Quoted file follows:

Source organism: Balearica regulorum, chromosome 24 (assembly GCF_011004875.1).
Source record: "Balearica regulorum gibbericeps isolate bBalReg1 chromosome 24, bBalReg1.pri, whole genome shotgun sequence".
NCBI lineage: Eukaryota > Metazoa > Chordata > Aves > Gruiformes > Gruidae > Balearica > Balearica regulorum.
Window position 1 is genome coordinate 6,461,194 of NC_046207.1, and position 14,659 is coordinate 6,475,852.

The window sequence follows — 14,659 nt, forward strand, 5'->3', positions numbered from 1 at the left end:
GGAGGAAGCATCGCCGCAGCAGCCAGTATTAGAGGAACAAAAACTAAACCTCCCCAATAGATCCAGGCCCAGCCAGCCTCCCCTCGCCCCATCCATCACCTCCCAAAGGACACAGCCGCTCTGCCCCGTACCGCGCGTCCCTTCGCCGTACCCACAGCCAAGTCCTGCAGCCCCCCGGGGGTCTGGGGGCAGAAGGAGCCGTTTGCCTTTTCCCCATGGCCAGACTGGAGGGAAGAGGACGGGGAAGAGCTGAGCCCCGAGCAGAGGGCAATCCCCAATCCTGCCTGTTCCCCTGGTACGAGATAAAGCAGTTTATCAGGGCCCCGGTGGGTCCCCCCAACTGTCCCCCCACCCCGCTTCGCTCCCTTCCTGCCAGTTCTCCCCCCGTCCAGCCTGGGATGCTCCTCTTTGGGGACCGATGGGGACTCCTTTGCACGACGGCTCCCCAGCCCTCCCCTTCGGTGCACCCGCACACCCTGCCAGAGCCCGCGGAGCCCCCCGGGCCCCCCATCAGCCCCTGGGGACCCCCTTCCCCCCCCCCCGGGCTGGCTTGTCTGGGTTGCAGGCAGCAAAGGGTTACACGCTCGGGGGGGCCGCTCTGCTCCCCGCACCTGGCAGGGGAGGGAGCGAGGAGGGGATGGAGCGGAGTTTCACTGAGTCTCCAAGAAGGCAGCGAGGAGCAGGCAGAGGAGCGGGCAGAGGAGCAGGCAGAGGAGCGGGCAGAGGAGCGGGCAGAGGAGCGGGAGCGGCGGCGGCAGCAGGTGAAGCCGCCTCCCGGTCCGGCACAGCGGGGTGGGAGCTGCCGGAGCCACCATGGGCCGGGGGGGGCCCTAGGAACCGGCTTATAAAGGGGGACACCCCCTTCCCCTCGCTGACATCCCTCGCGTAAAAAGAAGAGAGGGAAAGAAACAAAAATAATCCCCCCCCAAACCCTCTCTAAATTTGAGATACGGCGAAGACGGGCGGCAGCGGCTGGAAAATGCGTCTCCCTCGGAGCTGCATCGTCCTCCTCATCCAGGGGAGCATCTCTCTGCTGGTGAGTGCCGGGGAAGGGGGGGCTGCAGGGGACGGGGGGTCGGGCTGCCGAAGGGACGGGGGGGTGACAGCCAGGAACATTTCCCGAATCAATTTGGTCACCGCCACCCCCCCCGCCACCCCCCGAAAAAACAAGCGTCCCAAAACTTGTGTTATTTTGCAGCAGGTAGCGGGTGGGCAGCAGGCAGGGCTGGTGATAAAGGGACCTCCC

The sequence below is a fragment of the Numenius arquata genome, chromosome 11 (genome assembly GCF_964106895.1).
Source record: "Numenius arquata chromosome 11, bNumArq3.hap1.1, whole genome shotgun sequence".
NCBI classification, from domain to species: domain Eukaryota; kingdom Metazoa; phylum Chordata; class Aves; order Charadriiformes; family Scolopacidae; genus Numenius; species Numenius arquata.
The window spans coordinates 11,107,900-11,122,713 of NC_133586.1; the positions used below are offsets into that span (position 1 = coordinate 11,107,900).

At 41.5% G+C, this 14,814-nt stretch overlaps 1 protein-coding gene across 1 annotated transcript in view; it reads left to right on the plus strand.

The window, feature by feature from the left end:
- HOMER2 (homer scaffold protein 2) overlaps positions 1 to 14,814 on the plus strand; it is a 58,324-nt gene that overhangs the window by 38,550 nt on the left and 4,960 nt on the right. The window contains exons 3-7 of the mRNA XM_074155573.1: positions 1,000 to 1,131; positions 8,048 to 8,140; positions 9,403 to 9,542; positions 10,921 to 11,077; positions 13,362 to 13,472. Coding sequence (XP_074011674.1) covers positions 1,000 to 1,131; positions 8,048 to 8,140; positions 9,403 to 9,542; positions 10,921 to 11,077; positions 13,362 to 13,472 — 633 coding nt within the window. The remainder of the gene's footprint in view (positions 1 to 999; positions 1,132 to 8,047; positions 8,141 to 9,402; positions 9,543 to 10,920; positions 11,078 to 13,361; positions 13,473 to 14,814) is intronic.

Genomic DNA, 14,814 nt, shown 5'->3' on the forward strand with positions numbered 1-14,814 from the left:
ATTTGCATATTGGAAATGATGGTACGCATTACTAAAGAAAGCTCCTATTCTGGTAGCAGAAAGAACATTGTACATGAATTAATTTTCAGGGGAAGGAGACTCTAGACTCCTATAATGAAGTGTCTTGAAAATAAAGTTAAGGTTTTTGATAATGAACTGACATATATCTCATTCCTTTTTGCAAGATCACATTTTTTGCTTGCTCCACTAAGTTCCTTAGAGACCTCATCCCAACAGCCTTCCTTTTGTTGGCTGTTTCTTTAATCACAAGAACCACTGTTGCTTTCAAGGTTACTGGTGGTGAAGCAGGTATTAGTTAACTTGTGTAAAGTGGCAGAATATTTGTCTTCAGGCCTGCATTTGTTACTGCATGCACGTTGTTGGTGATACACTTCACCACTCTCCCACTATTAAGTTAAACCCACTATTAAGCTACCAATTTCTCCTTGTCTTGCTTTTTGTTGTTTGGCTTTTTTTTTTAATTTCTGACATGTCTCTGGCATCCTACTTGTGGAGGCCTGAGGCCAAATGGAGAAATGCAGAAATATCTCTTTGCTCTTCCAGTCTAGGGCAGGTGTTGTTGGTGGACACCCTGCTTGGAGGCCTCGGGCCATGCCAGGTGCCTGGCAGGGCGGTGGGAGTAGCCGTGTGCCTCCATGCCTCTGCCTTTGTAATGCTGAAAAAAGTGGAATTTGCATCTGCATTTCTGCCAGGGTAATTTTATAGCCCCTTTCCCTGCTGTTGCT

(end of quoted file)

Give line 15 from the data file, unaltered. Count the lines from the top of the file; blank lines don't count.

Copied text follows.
ATTTGCATATTGGAAATGATGGTACGCATTACTAAAGAAAGCTCCTATTCTGGTAGCAGAAAGAACATTGTACATGAATTAATTTTCAGGGGAAGGAGACTCTAGACTCCTATAATGAAGTGTCTTGAAAATAAAGTTAAGGTTTTTGATAATGAACTGACATATATCTCATTCCTTTTTGCAAGATCACATTTTTTGCTTGCTCCACTAAGTTCCTTAGAGACCTCATCCCAACAGCCTTCCTTTTGTTGGCTGTTTCTTTAATCACAAGAACCACTGTTGCTTTCAAGGTTACTGGTGGTGAAGCAGGTATTAGTTAACTTGTGTAAAGTGGCAGAATATTTGTCTTCAGGCCTGCATTTGTTACTGCATGCACGTTGTTGGTGATACACTTCACCACTCTCCCACTATTAAGTTAAACCCACTATTAAGCTACCAATTTCTCCTTGTCTTGCTTTTTGTTGTTTGGCTTTTTTTTTTAATTTCTGACATGTCTCTGGCATCCTACTTGTGGAGGCCTGAGGCCAAATGGAGAAATGCAGAAATATCTCTTTGCTCTTCCAGTCTAGGGCAGGTGTTGTTGGTGGACACCCTGCTTGGAGGCCTCGGGCCATGCCAGGTGCCTGGCAGGGCGGTGGGAGTAGCCGTGTGCCTCCATGCCTCTGCCTTTGTAATGCTGAAAAAAGTGGAATTTGCATCTGCATTTCTGCCAGGGTAATTTTATAGCCCCTTTCCCTGCTGTTGCT